General Contractor: ThinkMakeBuild
Photographer: © Anice Hoachlander/Hoachlander Davis Photography

Black Metal White Plaster

Arlington, VA

Donald Lococo Architects
Chapter Design Award in Interior Architecture

Using a palette of black and white, Donald Lococo Architects designed a sophisticated, yet complementary addition to an existing 1940s Tudor Revival house in Arlington, Virginia. The new kitchen and breakfast addition is open, light, and airy with high cathedral-like ceilings. The centerpiece of the kitchen is a large, white island with glass shelves for open storage. New steel doors and windows are black and untrimmed, just like those on the existing house. Beyond the large glass wall, an outdoor terrace offers a quiet resting place. During construction, the architects discovered a bomb shelter below grade and turned it into a unique wine cellar.

Project Credits
Interior Designers: Ella Scott Design
Landscape Architects: Jennifer Horn Landscape Architecture
Structural Engineers: Linton Engineering
General Contractor: Clemens Builders, LLC
Photographer: © Anice Hoachlander/Hoachlander Davis Photography

Mid-Century Modern

Bethesda, MD

Studio Twenty Seven Architecture
Washingtonian Residential Design Award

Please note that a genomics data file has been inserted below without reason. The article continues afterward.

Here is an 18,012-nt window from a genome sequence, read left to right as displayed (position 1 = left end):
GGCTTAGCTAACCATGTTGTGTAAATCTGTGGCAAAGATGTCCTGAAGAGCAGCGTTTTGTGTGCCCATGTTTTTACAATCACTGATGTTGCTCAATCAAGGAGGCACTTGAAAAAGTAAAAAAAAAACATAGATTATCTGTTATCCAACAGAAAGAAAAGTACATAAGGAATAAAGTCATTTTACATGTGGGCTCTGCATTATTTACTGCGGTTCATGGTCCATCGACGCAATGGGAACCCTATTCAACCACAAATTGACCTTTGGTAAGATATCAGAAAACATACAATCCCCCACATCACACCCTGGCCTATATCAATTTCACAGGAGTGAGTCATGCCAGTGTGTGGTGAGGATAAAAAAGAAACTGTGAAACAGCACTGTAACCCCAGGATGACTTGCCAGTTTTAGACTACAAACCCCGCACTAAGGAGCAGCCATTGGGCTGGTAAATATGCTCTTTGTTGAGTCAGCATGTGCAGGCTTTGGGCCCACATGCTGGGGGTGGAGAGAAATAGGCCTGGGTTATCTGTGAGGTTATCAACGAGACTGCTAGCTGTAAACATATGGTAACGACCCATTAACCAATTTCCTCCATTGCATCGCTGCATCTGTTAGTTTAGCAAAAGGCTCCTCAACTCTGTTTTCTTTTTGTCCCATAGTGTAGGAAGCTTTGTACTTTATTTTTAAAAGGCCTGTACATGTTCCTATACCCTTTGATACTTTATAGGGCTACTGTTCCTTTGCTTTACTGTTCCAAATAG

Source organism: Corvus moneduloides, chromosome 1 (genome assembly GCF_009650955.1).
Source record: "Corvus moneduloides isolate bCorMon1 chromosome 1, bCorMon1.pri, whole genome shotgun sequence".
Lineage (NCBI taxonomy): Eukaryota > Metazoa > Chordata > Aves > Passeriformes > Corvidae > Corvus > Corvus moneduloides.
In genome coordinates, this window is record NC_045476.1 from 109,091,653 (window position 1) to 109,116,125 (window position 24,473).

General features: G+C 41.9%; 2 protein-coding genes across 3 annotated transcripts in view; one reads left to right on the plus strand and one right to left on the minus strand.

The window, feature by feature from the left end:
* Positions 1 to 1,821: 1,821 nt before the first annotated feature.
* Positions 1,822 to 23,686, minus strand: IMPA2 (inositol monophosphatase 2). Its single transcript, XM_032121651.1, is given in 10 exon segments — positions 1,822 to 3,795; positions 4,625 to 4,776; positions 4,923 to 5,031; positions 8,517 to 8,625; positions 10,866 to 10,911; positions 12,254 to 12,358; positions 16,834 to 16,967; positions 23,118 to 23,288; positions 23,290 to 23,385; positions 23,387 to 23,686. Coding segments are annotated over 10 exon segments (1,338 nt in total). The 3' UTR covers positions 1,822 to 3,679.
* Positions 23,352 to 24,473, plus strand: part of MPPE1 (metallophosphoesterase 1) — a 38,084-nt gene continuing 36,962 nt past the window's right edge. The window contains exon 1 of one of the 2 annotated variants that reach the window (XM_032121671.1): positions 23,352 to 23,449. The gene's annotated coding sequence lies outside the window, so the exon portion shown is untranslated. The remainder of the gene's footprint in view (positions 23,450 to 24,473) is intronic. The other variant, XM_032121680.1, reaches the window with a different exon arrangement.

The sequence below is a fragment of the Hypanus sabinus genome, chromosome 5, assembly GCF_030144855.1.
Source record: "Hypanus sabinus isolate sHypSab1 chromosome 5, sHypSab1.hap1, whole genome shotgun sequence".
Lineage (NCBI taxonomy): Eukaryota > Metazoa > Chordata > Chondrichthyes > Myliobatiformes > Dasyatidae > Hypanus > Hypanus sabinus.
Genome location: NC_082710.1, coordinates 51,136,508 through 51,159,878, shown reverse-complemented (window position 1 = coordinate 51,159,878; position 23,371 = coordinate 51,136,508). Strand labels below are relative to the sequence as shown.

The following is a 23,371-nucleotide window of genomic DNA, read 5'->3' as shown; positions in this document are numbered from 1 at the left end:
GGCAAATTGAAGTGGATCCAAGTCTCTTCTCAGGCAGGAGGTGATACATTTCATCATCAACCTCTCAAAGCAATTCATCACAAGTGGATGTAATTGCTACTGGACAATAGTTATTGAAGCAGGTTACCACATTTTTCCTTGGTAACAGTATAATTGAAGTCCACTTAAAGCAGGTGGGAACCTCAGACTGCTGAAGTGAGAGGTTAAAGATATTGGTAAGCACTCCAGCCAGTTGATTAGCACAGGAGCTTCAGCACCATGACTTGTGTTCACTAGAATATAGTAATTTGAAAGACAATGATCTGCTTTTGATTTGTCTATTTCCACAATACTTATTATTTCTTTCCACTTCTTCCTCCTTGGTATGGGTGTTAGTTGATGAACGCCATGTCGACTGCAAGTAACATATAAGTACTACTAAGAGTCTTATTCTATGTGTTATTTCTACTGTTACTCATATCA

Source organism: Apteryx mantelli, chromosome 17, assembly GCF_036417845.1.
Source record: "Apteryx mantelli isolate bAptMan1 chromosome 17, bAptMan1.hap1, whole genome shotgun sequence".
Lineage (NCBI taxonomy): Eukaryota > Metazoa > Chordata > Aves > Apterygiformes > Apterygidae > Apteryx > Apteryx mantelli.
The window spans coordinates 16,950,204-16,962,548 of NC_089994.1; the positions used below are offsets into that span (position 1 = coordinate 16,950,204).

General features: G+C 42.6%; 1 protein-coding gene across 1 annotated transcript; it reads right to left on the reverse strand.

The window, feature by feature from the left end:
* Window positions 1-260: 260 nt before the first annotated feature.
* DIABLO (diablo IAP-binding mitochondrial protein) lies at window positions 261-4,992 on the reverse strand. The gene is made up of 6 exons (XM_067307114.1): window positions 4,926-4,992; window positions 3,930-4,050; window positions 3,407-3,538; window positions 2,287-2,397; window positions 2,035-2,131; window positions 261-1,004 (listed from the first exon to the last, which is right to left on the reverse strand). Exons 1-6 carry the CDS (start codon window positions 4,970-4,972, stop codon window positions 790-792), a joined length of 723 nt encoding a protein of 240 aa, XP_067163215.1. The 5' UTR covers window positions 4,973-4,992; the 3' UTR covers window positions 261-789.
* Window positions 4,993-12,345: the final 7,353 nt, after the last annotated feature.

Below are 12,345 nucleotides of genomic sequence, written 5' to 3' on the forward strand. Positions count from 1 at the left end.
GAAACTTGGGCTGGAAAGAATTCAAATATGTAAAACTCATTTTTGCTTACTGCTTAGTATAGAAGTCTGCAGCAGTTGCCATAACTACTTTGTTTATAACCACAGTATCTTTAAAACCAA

Located on a densely wooded hill, the architect effectively doubled the square footage of this mid-20th-century modern house by adding two new, semi-separate pavilions. One pavilion provides a new master bedroom and home office (above) while the other serves as additional living space and a guest room. Each pavilion is linked to the main house by glass-enclosed corridors. Views and connections between inside and outside space were important factors in the design. The exterior of the existing and new additions was also clad in shou sugi ban, a traditional Japanese method of preserving wood from the effects of weather.

Project Credits
General Contractor: Washington Landmark Construction
Photographer: © Anice Hoachlander/Hoachlander Davis Photography

Bray House

Kittery Point, ME

Jacobsen Architecture, LLC
Chapter Design Award in Architecture

Bray House is one of the oldest surviving buildings in Maine. Located on Kittery Point, the 17th-century structure was modernized by Jacobsen Architecture with clusters of new pavilions off the main house. To add these new structures, old additions that weren’t sympathetic to the original house were removed. The gable-ended additions—a signature aesthetic by the firm for decades—house a variety of communal and private spaces. Glass-line hyphens separate the historic house from the new additions. Detailing throughout was deliberately sparse to emphasize the characteristics of the Colonial-era New England house.

Project Credits
Structural Engineers: Becker Structural Engineers, Inc.
Civil Engineers: Pinkham & Greer, Civil Engineers
Geotechnical Engineers: R.W. Gillespie & Associates
Surveyors: North Easterly Surveying, Inc.
General Contractor: Wright-Ryan Homes
Photographer: © Jonathan Reese